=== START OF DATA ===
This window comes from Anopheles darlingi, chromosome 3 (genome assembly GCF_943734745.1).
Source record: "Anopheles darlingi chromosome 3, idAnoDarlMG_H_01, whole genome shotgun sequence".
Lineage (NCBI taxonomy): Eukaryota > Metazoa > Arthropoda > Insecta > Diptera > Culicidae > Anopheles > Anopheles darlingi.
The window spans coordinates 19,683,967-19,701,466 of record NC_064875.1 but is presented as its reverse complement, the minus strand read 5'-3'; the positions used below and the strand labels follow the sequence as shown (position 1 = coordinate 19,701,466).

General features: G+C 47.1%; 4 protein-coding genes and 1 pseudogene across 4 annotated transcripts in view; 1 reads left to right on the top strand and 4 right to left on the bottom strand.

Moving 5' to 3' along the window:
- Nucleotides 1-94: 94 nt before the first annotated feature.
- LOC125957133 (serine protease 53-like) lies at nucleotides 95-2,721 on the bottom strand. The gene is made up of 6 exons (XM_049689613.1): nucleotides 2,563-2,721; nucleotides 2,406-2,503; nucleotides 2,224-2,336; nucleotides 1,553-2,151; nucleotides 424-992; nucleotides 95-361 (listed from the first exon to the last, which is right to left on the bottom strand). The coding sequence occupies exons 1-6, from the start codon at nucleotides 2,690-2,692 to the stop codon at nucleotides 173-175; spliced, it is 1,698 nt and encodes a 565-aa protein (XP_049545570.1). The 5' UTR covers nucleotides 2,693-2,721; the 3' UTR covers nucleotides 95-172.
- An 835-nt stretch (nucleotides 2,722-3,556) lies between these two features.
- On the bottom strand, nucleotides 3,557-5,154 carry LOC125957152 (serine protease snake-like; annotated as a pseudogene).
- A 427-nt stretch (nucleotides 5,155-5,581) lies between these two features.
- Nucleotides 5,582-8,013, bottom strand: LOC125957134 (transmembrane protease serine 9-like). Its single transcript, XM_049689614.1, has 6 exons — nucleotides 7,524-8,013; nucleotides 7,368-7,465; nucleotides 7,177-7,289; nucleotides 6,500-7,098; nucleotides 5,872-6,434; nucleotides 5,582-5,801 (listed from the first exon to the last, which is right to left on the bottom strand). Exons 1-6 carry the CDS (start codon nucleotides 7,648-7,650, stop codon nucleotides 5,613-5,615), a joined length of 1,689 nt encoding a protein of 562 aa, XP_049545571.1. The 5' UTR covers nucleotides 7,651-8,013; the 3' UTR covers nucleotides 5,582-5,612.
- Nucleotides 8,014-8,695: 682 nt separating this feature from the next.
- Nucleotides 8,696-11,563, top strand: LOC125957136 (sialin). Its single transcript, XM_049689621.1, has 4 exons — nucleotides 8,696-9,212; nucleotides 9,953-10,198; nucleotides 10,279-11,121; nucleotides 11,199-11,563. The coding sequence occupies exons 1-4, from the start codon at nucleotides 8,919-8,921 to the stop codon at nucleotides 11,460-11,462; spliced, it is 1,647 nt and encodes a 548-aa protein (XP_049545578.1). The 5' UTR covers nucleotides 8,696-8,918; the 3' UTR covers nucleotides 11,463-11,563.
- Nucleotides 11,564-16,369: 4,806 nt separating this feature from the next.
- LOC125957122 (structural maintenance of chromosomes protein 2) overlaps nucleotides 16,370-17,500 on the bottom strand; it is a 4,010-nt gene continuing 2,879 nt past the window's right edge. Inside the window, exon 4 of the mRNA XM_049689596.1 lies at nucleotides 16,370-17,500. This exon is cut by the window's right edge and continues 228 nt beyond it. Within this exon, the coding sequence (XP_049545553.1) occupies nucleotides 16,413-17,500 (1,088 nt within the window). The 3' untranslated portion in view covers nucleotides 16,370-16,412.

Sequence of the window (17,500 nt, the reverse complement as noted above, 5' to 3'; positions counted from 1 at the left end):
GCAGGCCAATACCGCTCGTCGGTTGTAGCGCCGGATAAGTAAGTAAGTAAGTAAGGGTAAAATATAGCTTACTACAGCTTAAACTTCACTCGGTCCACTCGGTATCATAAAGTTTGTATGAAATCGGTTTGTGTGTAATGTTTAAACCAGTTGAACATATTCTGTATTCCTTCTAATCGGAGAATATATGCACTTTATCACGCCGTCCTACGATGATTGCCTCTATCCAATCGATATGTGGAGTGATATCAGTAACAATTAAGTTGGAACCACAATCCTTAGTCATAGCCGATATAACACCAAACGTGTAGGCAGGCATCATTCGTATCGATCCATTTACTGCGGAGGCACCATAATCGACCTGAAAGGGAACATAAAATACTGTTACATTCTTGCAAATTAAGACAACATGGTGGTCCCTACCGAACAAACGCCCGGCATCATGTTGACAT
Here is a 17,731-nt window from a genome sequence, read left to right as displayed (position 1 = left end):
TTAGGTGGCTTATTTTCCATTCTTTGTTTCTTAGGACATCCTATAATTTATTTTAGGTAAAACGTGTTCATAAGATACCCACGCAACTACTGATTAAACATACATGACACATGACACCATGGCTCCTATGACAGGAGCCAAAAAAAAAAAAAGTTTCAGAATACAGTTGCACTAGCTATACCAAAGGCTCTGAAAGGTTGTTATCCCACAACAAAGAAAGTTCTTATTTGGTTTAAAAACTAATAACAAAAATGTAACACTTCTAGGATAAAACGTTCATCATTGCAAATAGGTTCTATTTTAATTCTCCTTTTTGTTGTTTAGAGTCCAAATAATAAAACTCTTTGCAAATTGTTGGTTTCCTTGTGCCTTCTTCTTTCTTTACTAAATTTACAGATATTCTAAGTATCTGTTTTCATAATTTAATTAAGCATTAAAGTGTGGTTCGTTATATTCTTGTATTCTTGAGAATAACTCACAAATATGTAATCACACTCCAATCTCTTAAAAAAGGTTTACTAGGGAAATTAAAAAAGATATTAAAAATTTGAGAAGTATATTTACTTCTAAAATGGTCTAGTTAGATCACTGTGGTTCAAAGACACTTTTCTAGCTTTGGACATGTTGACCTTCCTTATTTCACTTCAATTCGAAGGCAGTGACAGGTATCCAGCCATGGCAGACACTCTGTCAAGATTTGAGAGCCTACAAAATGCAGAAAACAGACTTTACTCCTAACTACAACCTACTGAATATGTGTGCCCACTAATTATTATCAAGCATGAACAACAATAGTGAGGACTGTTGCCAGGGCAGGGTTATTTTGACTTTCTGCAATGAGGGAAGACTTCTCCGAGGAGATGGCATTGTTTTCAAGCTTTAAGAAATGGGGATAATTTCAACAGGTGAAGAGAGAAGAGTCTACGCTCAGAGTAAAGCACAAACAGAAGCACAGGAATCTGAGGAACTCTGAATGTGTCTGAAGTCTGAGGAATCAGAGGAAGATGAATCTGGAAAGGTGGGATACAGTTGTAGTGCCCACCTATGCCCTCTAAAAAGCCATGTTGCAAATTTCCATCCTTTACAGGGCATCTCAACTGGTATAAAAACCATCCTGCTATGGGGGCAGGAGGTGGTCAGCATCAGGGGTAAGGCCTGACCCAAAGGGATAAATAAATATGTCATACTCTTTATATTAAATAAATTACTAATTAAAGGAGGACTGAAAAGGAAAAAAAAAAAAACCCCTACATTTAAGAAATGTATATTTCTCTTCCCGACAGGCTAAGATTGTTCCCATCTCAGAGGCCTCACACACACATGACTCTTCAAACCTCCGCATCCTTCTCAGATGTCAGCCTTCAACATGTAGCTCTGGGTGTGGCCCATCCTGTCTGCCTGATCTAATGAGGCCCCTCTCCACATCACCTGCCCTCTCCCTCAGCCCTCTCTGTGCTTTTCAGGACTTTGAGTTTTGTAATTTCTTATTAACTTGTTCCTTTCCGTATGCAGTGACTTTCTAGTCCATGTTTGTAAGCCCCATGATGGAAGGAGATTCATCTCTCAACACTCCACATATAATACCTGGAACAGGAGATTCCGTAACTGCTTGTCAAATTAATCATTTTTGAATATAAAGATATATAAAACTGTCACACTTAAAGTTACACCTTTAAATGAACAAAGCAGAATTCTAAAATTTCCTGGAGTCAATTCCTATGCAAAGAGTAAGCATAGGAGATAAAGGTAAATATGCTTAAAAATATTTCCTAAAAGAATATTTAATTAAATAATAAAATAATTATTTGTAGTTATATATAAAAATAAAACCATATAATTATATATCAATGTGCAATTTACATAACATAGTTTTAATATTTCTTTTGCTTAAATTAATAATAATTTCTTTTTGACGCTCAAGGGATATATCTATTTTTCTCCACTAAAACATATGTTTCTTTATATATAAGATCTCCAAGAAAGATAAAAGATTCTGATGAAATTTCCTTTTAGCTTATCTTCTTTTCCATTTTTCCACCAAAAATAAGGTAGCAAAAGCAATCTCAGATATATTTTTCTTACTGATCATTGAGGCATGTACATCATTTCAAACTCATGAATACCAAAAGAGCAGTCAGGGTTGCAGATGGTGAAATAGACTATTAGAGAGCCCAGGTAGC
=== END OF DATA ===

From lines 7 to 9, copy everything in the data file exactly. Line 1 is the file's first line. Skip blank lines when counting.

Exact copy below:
- Nucleotides 1-94: 94 nt before the first annotated feature.
- LOC125957133 (serine protease 53-like) lies at nucleotides 95-2,721 on the bottom strand. The gene is made up of 6 exons (XM_049689613.1): nucleotides 2,563-2,721; nucleotides 2,406-2,503; nucleotides 2,224-2,336; nucleotides 1,553-2,151; nucleotides 424-992; nucleotides 95-361 (listed from the first exon to the last, which is right to left on the bottom strand). The coding sequence occupies exons 1-6, from the start codon at nucleotides 2,690-2,692 to the stop codon at nucleotides 173-175; spliced, it is 1,698 nt and encodes a 565-aa protein (XP_049545570.1). The 5' UTR covers nucleotides 2,693-2,721; the 3' UTR covers nucleotides 95-172.
- An 835-nt stretch (nucleotides 2,722-3,556) lies between these two features.